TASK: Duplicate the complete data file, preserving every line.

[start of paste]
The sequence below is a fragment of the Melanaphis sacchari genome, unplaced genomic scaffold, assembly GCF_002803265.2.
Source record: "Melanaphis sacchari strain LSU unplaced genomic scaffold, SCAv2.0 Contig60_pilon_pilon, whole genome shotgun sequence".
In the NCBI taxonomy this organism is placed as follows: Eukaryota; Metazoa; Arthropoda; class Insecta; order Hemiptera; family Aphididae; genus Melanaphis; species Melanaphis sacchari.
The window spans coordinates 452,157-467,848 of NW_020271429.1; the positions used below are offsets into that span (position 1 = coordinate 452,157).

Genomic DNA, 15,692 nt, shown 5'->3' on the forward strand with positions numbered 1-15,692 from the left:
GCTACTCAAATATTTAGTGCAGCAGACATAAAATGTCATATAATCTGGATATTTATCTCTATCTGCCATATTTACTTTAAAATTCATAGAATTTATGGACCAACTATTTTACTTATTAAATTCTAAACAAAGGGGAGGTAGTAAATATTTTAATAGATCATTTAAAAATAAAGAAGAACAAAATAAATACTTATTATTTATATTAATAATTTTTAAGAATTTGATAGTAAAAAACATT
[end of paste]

The sequence below is a fragment of the Melanaphis sacchari genome, unplaced genomic scaffold, assembly GCF_002803265.2.
Source record: "Melanaphis sacchari strain LSU unplaced genomic scaffold, SCAv2.0 Contig60_pilon_pilon, whole genome shotgun sequence".
In the NCBI taxonomy this organism is placed as follows: Eukaryota; Metazoa; Arthropoda; class Insecta; order Hemiptera; family Aphididae; genus Melanaphis; species Melanaphis sacchari.
The window spans coordinates 452,157-467,848 of NW_020271429.1; the positions used below are offsets into that span (position 1 = coordinate 452,157).

Genomic DNA, 15,692 nt, shown 5'->3' on the forward strand with positions numbered 1-15,692 from the left:
GCTACTCAAATATTTAGTGCAGCAGACATAAAATGTCATATAATCTGGATATTTATCTCTATCTGCCATATTTACTTTAAAATTCATAGAATTTATGGACCAACTATTTTACTTATTAAATTCTAAACAAAGGGGAGGTAGTAAATATTTTAATAGATCATTTAAAAATAAAGAAGAACAAAATAAATACTTATTATTTATATTAATAATTTTTAAGAATTTGATAGTAAAAAACATT